Crassula falcata isn’t fussy about humidity; average household levels are generally sufficient. However, if you live in an area with extremely low humidity or if you’re using heating systems during winter, consider placing a tray filled with pebbles and water beneath the plant’s pot. As the water evaporates, it will increase the humidity around your plant without affecting the moisture level of the soil. Be sure to keep the plant’s pot above the waterline, so the roots don’t become waterlogged.


Crassula falcata prefers 65-80°F (18-27°C) and tolerates average household humidity. For low humidity environments, use a pebble tray to increase humidity without waterlogging the roots.

How to Propagate Crassula falcata

Crassula falcata

Propagating from Leaves

One of the simplest ways to propagate your Crassula falcata is through leaf cuttings. To begin, select a healthy, mature leaf from your plant. Gently twist the leaf from the stem, taking care not to damage it or the parent plant. Once removed, place the leaf in a dry, shaded area, allowing it to callous over for 3-5 days. This callousing process helps prevent the cutting from rotting when placed on soil.

Next, prepare a small pot or tray filled with well-draining soil, such as a cactus or succulent mix. Place the calloused leaf directly on top of the soil without burying it. To maintain moisture, mist the soil around the leaf every few days, ensuring it doesn’t become waterlogged. Within 2-4 weeks, new roots and plantlets will emerge from the base of the leaf. Once the plantlets are large enough, gently transplant them into individual pots to continue growing.


Gently twist off a healthy leaf, let it callous for 3-5 days, place it on well-draining soil, and mist occasionally. New roots and plantlets will emerge in 2-4 weeks.

Propagating from Stem Cuttings

Propagating the Propeller Plant from stem cuttings is another effective method. Start by selecting a healthy stem with several leaves, preferably one that’s not currently flowering. With a clean, sharp knife or pruning shears, cut a 3-4 inch section of the stem at a 45-degree angle. This angled cut increases the surface area for root development.

Allow the cutting to callous for 5-7 days in a dry, shaded area. Once calloused, plant the cutting in well-draining soil, burying the lower portion of the stem approximately 1-2 inches deep. Water sparingly for the first few weeks, as excessive moisture can cause the cutting to rot before it has a chance to root. New roots should develop within 2-4 weeks, at which point you can resume a normal watering schedule.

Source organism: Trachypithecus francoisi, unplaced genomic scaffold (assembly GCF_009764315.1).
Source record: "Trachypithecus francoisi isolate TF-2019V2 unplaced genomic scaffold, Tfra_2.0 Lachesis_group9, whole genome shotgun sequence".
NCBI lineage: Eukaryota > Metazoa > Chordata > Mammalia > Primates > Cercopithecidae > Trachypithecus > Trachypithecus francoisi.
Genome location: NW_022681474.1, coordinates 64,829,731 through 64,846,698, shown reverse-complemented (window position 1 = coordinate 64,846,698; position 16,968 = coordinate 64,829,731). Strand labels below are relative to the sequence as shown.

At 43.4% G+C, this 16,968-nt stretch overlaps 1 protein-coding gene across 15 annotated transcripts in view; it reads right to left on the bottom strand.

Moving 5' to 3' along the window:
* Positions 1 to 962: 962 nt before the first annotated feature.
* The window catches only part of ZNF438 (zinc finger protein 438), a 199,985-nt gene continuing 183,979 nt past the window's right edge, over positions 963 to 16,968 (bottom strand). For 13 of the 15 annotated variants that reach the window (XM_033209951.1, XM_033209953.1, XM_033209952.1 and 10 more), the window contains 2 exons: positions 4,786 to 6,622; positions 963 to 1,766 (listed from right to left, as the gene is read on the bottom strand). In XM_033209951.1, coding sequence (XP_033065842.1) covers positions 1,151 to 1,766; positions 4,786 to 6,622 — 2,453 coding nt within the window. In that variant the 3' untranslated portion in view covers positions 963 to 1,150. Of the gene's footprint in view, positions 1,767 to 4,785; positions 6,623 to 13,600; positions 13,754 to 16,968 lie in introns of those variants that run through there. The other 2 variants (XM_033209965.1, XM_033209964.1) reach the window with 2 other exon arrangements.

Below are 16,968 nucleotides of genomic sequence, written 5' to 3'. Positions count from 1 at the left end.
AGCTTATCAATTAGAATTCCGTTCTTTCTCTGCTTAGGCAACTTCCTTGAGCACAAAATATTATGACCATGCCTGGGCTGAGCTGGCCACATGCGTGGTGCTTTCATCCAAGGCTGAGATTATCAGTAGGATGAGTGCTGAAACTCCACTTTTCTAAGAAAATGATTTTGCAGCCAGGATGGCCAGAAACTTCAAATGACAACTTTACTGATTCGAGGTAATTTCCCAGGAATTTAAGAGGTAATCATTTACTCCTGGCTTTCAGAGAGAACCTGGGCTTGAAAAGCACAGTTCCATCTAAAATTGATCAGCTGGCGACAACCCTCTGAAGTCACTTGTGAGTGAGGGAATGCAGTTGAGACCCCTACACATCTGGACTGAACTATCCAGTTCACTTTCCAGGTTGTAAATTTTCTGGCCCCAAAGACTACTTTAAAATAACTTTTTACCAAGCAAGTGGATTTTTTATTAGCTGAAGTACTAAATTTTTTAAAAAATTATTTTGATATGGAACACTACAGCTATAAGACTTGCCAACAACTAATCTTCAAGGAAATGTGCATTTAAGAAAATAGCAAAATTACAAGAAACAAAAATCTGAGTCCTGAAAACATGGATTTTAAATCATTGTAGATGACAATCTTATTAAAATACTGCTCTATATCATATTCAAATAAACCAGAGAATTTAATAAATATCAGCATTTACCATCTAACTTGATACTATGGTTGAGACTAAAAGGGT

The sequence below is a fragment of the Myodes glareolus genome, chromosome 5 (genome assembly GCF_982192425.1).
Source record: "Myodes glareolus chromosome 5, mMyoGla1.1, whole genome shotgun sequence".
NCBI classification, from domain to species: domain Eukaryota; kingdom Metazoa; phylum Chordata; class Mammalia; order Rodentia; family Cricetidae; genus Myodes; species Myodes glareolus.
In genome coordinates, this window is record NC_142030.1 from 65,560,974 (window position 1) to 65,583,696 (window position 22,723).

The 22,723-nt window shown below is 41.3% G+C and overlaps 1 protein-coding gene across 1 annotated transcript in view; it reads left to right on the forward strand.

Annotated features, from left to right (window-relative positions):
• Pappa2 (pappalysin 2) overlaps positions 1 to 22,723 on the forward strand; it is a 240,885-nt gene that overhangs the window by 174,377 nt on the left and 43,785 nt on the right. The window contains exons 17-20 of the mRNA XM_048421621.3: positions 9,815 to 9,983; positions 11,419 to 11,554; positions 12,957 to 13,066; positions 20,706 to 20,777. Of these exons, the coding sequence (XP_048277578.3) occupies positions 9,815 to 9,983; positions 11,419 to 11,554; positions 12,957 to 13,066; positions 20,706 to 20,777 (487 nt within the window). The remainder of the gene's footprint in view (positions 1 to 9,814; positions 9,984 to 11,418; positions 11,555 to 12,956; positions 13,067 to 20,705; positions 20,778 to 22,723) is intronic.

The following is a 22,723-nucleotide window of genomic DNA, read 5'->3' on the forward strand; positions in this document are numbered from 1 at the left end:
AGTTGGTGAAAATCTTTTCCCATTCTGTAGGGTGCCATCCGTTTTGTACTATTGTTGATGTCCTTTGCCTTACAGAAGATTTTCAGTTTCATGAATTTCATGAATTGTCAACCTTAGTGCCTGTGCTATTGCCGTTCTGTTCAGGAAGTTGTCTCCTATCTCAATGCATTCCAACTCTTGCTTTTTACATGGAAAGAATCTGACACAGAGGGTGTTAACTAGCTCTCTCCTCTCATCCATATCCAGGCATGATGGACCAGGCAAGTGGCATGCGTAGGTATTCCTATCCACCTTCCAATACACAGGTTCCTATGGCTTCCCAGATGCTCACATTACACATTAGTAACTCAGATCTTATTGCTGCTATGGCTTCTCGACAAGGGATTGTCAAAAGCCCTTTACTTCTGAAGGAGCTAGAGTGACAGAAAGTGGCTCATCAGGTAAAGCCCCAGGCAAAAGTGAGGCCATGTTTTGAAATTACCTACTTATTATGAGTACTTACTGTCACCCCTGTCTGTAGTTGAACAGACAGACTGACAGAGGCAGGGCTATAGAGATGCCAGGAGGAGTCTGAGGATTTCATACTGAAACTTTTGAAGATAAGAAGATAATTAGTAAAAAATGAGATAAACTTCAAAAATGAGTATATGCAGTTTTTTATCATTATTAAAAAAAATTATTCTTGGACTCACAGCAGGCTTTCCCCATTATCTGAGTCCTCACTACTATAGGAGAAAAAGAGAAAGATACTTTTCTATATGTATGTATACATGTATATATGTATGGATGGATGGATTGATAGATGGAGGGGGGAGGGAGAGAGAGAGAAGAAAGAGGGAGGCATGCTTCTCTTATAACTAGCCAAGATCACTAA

Cut a 3-4 inch stem section, let it callous for 5-7 days, plant it in well-draining soil, and water sparingly. New roots should develop within 2-4 weeks.

Fertilizing Your Crassula falcata

Crassula falcata benefits from occasional fertilization during its active growing season, which spans from spring to summer. Use a diluted liquid fertilizer specifically formulated for cacti and succulents. Ensure to dilute it to half the recommended strength to avoid over-fertilizing.

Apply the fertilizer once every 4-6 weeks during the growing season, thoroughly watering the soil after application to help distribute the nutrients. Avoid fertilizing during the dormant winter months, as this can lead to leggy growth and poor health. Instead, allow the plant to rest and conserve energy for the upcoming growing season.


Apply diluted liquid cacti/succulent fertilizer every 4-6 weeks during the growing season. Avoid fertilizing in winter.

Common Pests and Diseases

The Propeller Plant is relatively resistant to pests and diseases, but it can still be affected by mealybugs, aphids, and spider mites. To treat infestations, use a cotton swab dipped in rubbing alcohol to remove the pests or apply an insecticidal soap or neem oil as a preventative measure.

Root rot is the most common disease affecting Crassula falcata, often caused by overwatering or poorly draining soil. To prevent root rot, ensure you’re using the appropriate soil mix and watering techniques mentioned earlier in this post. If you notice any signs of rot, remove the affected roots and allow the plant to dry out before repotting in fresh soil.


Treat mealybugs, aphids, and spider mites with rubbing alcohol, insecticidal soap, or neem oil. Prevent root rot by using proper soil mix and watering techniques.